According to officials, up to 10,000 people have been evacuated from the coastal resort of Knysna (Western Cape region) due to significant wildfires caused by strong winds in excess of 50 km/h (30 mph) overnight of Wednesday, June 7, into Thursday, June, 8. The winter storms reportedly caused significant damage to properties and infrastructures in the town. A spokesman for the Western Cape local government ministry announced that humanitarian support is currently being coordinated to ensure the safety of 8000 to 10,000 residents of the greater Knysna area. According to the South African Weather Service, 37 mm (1.5 in) of rain fell at Cape Town International Airport (CPT), causing flight disruptions. Further transportation disruption are likely as of Thursday, June 8.
“Severe” weather warnings for the Western Cape region for Wednesday, June 7, and Thursday, June 8, by the South African Weather Service. Heavy rain and strong winds are forecast; subsequent flooding and coastal surges are possible through June 8. Metrorail services between Kraaifontein and Bellville were suspended (as of the afternoon of June 7) and all schools in the region were closed, including the University of Cape Town. Humanitarian aid has been dispatched to assist affected communities.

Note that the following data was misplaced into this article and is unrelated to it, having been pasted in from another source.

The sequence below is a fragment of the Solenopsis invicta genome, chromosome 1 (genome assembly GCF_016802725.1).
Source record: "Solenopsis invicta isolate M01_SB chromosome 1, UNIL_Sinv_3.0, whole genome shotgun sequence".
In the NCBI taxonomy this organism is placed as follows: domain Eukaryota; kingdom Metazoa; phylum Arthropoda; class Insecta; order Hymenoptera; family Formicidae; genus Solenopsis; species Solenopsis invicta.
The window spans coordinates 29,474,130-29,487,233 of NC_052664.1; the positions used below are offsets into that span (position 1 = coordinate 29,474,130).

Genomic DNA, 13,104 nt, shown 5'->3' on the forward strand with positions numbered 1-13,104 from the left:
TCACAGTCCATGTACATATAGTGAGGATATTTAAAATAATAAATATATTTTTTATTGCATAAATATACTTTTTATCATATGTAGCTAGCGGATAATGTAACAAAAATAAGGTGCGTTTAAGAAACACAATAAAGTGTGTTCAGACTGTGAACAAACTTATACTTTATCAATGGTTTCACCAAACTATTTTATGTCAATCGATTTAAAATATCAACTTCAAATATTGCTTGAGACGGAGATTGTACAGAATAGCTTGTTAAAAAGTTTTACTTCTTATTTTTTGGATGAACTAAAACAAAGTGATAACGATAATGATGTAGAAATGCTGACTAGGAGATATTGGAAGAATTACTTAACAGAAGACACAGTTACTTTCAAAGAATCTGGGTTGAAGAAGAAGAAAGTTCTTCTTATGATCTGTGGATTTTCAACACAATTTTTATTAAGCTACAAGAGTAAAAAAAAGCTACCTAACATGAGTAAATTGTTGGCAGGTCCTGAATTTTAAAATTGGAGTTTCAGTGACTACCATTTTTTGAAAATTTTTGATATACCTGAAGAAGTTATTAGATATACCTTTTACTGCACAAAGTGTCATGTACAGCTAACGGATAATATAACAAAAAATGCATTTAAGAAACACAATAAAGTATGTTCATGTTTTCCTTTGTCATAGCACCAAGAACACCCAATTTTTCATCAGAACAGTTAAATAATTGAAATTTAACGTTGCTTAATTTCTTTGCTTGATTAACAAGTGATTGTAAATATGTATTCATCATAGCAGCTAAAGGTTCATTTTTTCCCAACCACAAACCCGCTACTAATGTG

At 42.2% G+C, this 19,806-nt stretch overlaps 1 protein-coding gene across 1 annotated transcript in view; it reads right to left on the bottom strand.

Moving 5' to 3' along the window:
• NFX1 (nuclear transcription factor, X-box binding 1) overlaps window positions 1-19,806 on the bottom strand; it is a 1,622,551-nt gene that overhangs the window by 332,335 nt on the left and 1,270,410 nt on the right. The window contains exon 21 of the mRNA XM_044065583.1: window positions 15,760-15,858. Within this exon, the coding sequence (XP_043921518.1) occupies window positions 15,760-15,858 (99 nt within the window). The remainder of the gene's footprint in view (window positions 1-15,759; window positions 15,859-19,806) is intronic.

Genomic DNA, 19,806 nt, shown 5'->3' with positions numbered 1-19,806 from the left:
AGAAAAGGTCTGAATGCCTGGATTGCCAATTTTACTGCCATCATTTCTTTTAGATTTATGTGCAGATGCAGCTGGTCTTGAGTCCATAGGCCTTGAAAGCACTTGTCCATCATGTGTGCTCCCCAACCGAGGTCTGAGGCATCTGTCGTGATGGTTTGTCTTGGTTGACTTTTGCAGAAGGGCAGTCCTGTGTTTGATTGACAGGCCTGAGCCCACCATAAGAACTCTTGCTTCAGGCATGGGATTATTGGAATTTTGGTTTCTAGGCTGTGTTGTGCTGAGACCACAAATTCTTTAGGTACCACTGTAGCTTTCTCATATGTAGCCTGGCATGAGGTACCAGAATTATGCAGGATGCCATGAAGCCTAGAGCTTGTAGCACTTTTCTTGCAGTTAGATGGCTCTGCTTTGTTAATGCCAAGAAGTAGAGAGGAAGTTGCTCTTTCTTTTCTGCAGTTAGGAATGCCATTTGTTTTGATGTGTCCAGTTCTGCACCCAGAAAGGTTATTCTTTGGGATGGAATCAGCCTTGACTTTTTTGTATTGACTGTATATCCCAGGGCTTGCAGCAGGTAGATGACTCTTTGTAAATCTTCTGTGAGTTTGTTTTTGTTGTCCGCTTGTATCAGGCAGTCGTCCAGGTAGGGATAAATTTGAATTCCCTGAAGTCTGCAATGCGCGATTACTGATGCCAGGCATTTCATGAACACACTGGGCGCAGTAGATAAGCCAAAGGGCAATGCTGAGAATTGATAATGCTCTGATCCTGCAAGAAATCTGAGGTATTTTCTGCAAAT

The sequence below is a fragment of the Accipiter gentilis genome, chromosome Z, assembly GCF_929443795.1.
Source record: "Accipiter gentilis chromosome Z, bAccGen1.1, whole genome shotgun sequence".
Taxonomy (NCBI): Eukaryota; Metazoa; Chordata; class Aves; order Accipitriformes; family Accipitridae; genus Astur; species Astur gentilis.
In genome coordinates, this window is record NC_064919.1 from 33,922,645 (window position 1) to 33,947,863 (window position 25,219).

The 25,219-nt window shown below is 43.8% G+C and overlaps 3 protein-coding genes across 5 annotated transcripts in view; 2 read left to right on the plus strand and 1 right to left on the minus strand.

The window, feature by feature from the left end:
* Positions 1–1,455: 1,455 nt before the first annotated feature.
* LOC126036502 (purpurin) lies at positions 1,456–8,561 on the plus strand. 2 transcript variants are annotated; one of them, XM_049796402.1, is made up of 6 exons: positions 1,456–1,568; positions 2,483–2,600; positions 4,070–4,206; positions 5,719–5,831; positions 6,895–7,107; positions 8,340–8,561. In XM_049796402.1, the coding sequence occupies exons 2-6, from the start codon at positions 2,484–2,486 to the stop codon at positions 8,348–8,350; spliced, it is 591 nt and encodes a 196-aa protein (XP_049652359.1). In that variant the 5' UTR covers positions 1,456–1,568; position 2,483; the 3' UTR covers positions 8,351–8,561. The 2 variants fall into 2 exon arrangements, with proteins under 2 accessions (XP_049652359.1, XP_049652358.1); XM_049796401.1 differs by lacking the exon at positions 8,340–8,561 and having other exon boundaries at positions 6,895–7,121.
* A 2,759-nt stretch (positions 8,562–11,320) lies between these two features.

The storm is one of the worst in over 30 years. At least eight people have been killed, including four people who died in a fire caused by lightning. Hundreds of homes have been damaged or flooded by the rains, leaving thousands of residents homeless.
A “severe” weather warning indicates an extreme meteorological event or phenomenon, which represents a threat to human life and property.
Individuals present in the Western Cape region are advised to keep abreast of weather forecasts, follow all instructions as issued by local authorities (e.g. potential evacuation orders), and allow additional time to travel. Remember that driving or walking through running water can be dangerous; 15 cm (6 in) of running water is enough to knock an adult over.